Its cheap plastic eyes bored holes through me.

He wanted me to love it.
He wants me to love him.
He needs me to love him.
It feels like I’m supposed to.
I’m afraid not to.

Sidewinding life,
I bury my truth.
It slinks inside me like a snake.
Coiling.
Constricting.
It feeds on itself.
A serpentine spiral.
A mouth too full to speak.

I chase annihilation.
Beer. This boy.
His tongue is like a snake.
I kiss him like I mean it.
I get lost inside my lie.

He is appeased.
This boy.
He is pleased.

Together we slither and hiss.

—bw

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15.

I wake up feeling pregnant with this secret
that nothing can abort.

On my back
I feel a target.
A clinic about to be bombed.
An explosion waiting to happen.
I fear the rising daggers of the righteous
who hold up bloody signs
jeering.

There’s a billboard on Montana Avenue
two tiny feet in large doctor hands, captioned
“This child won’t keep its mother awake at night.”

No. It won’t.
It was never a child.
It was cells dividing.
It didn’t have feet.
It had flippers.

What will keep me awake is your billboard.
What will keep me awake is the bombing
of four abortion clinics in Ohio last spring
(Feb-March 1978).
What will keep me awake is this forced secret.
This fear of exposure.
Knowing that legions of people would picture me in Hell.
Knowing some of them might want to put me there.

I woke up feeling pregnant with this secret
that nothing can abort.
A secret giving birth to this pariah.

To this pariah.

me.

—bw

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14.

When sleep finally finds me,
my dreams are filled with pomegranate seeds
raining from the sky,
pelting me,
staining everything red.
The boy is there.
He says they are the seeds of our love.
He says they change everything they touch.
Like us, he says.
He moves toward me
and the dream cracks open,
spilling me out like an egg.

My body jerks me awake
and I feel the juicy pulp of pomegranate
seep in clots from my anti-
birth canal.

It’s 3 am
and I think I will die.

My folks are asleep down the hall.

I tiptoe to the toilet
where my body drops clots.
Lots of clots.
My uterus keeps grinding out what’s left.

please stop bleeding
please stop bleeding
please stop bleeding

It’s 4 am
and I think I will live.

I’m not sure how I feel about that,
or if I’ll ever eat pomegranates again.

—bw

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13.

Afraid of the procedure
I’ve punched myself in the stomach every morning
until today. The day we drive to Missoula
where melting city snow sloshes up street grime.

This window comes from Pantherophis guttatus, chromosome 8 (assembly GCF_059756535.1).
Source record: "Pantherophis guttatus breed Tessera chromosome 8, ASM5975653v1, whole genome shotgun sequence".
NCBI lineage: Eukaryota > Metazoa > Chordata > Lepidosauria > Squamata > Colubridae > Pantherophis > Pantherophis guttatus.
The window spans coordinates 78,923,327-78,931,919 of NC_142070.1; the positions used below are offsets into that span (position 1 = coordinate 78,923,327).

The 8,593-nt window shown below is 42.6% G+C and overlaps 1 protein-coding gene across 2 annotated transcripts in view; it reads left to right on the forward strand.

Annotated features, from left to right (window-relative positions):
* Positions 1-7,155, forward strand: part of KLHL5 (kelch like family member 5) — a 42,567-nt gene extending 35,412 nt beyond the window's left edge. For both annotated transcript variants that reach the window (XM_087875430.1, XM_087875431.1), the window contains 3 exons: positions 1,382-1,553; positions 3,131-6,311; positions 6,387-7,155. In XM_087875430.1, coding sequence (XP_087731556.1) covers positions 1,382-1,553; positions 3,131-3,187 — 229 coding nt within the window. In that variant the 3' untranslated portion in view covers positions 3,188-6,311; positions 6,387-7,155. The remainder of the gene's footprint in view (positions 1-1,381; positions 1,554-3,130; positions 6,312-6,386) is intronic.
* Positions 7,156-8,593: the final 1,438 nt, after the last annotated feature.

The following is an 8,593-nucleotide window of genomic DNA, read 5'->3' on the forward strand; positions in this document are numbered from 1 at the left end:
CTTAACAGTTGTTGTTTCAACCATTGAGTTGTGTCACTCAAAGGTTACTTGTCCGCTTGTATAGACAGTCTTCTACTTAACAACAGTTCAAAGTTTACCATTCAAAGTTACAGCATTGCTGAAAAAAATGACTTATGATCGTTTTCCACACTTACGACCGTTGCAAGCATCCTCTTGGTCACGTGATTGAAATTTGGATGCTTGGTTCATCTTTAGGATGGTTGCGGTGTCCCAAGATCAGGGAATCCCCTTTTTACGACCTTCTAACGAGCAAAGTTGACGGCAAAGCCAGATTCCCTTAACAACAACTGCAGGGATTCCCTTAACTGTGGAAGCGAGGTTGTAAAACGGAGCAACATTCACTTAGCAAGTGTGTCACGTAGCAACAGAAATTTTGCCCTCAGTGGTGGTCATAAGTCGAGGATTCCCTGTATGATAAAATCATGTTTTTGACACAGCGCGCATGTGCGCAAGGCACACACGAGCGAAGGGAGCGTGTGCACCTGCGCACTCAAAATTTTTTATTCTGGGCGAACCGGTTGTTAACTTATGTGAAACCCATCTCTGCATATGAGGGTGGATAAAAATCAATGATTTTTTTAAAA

Entering the facility
I wipe my feet a dozen times
on the ribbed black mats that cover the foyer
not wanting my own grime reflected
in the hospital shine.

We hold hands,
this boy and me,
walking down sterile corridors,
whirring up an elevator,
feeling almost shy.

Then down the hall,
to the left,
on these chairs,
we wait.
They call my name.
He kisses my cheek.
Squeezes my hand.
Says you’ll be fine.
Smiles.

A hospital gown.
A bed with wheels.
I think of other things.
A pill to calm.
A pill for pain.
I nod when I’m supposed to.
I do what I’m told.

I’m awake when it’s aspirated.
When it stops feeding.
When it dies.

Left in a room
for a time
by myself
empty eats me alive.

Out the window, snow falls.

Afterward this boy,
this boy squeezes my hand a little too hard.
It hurts and he laughs.

On the drive home
he talks about all the other babies we will have.
He tells me he will love me forever.
He wants me to tell him the same thing.

I’m so empty
I never want children
how can he feel this way now?

He needs to know that I will always love him.
He wants me to tell him now.

I want to get away
only one more hour
only one more hour

To quiet him, I lie.
I tell him I’ll love him forever.
He holds my hand across the seat.
Pulls it closer.
Says he’s sorry for today.
For everything we had to go through.
We drive like that for a while.
Holding hands and quiet.

Later, he drops me off a couple blocks from my house.
Says he’ll see me tomorrow after school.
He has something he wants to give me.
I walk home,
tell my mom I don’t feel well,
throw up, and
go to my room.

My mom brings me a cup of chicken broth and some toast.
She brushes my feathered bangs from my forehead
and tucks my quilt along the edges of my body.

Rest, she says.

We’ll see about school tomorrow.

—bw